Martha was born a Jones, at a time of change in the County of Carmarthen in the west of southern Wales, but married a John. She lived in the parish of Llanedi, in Llanedi County, close to the banks of the River Loughor. There were a thousand souls in the Parish of Llanedi, and all needed saving. The locus of efforts to save them was the Calvinistic Methodist Chapel, on the Ammanford Road, in the village of Tycroes.
The River Loughor, which separated Llanedi from the east, and the wider world of Swansea, was a powerful presence in their lives; they were fearful of the evils of the growing city of Copperopolis, and the great county of Glamorganshire beyond that. Pembrokeshire lay to the west, and the river poured it’s muddy waters, into the sea between, in the bay of Carmarthen.
Llanedi was at a crossroads, the village intersected by the Turnpike road from Swansea to Llandeilo-Vawr. This location brought trade for the coaching inns which stood at the crossroads, and work for local people, but also dangerous ideas and dangerous people.
When Martha was ten, an event happened a stones throw from her family home, which scarred the scattered local communities for many years. Martha still remembered the effect it had, for many months on people she knew, family members, and her parents in particular.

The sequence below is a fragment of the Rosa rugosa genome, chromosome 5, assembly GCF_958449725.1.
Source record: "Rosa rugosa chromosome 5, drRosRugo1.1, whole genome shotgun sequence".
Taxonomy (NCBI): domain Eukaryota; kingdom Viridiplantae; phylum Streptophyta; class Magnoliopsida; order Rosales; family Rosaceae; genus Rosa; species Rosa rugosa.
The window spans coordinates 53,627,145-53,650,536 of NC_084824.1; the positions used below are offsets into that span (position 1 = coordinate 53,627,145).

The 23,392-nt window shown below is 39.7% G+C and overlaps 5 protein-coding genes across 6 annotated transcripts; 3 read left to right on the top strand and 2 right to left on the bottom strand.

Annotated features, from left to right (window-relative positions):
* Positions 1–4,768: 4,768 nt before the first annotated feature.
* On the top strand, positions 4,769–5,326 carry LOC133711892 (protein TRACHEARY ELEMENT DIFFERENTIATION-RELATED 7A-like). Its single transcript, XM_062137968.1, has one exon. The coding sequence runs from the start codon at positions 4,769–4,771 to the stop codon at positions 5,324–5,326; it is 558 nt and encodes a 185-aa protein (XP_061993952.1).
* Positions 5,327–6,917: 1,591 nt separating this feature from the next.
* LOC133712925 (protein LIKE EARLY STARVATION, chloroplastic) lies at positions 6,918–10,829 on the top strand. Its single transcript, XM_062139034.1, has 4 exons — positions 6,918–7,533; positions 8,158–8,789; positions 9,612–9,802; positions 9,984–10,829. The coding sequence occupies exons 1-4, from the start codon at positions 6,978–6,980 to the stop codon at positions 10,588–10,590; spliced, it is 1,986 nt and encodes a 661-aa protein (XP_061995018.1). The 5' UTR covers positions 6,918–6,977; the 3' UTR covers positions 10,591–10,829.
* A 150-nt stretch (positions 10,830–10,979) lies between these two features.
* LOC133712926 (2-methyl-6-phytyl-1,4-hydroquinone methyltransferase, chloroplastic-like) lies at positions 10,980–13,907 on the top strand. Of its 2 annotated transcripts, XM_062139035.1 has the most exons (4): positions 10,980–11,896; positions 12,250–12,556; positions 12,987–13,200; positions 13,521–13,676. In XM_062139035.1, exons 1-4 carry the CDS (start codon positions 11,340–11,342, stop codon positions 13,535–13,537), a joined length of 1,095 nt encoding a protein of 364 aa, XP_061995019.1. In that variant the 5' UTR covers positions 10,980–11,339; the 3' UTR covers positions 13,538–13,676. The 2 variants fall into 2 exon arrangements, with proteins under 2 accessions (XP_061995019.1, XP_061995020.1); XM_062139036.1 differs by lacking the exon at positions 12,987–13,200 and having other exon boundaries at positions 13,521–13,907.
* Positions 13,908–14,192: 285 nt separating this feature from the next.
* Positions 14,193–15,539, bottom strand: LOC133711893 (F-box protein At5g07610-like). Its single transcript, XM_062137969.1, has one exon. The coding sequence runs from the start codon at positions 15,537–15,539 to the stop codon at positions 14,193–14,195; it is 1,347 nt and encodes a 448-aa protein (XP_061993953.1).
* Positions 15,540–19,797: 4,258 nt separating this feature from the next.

One January, on a bitter day, the coach from Cardiff to Cardigan, bearing important passengers and the Royal Mail, had stopped at The Royal Oak the grandest of the local inns. While the horses were being fed and watered, and the ostlers gossiped, the passengers took the opportunity to stretch their legs, and take in the sights, such as they were.
One man, in his sixties, a magistrate from Cardiff, was en route to try a case at Cardigan Assizes Court. As he strolled by the courtyard, shortly passing the church of St Edith, a strange and terrible occurrence befell him, something which soon passed into local legend. Out of the bright winter sun, a female golden eagle suddenly dived at breakneck speed, and landed, huge talons splayed, on the mans shoulders. Within a pair of bloody seconds, the huge raptor had torn out his eyes, and with a few massive wing flaps, lifted off into a pale blue sky. An avenging angel perhaps, is what local people said in the days that followed.
The Magistrate, a landowner with estates in Cardiganshire, was greatly feared for his cruelty, and had a reputation, which spread like smoke across the broad green valleys of the west of Wales. That day, a man was due to be tried at the Assizes in Cardigan, on trial for trapping a pair or rabbits, to feed his starving children. The rabbits were caught on land belonging to the Magistrate. The man was Martha’s Father, John Jones. He was sentenced to be deported to the new colonies of Australia, and the child never saw him again.
Now, a decade later, at the age of twenty, she was to make a journey which would save her family. There was a problem though, which threatened to derail her destiny.